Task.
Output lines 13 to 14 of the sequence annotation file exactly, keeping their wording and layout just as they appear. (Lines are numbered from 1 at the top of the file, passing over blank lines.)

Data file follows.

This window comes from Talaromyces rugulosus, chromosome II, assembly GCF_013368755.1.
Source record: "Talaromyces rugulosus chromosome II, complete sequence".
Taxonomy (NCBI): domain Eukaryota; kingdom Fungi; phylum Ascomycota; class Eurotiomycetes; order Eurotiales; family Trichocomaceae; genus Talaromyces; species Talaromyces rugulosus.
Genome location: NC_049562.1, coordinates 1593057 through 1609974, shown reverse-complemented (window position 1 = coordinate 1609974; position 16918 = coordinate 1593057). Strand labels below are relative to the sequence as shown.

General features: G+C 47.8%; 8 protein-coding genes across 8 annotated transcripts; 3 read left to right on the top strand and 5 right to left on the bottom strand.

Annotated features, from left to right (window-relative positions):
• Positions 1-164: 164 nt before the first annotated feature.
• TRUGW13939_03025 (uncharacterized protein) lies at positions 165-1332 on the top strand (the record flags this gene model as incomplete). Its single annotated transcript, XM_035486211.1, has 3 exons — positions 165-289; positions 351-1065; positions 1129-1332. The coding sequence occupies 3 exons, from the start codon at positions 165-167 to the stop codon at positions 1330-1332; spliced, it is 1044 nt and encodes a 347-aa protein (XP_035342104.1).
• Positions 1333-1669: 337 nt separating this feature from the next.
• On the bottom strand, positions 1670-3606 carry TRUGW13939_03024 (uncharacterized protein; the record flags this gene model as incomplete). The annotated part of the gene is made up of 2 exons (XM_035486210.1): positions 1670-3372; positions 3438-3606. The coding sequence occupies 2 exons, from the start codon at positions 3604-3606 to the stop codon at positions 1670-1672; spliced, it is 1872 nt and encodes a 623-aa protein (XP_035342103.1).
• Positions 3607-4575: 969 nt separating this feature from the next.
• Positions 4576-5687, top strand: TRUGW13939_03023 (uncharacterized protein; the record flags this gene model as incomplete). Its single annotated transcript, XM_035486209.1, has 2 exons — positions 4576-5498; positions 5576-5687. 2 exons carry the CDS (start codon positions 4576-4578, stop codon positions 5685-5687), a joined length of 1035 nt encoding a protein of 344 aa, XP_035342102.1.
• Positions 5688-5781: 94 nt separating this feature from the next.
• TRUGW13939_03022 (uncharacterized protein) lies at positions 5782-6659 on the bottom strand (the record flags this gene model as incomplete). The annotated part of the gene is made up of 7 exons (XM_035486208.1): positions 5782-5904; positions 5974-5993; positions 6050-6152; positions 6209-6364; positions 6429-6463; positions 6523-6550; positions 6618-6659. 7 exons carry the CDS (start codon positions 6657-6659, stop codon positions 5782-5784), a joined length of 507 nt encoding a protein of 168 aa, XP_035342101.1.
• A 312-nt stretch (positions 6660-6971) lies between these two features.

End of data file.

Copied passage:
• Positions 5688-5781: 94 nt separating this feature from the next.
• TRUGW13939_03022 (uncharacterized protein) lies at positions 5782-6659 on the bottom strand (the record flags this gene model as incomplete). The annotated part of the gene is made up of 7 exons (XM_035486208.1): positions 5782-5904; positions 5974-5993; positions 6050-6152; positions 6209-6364; positions 6429-6463; positions 6523-6550; positions 6618-6659. 7 exons carry the CDS (start codon positions 6657-6659, stop codon positions 5782-5784), a joined length of 507 nt encoding a protein of 168 aa, XP_035342101.1.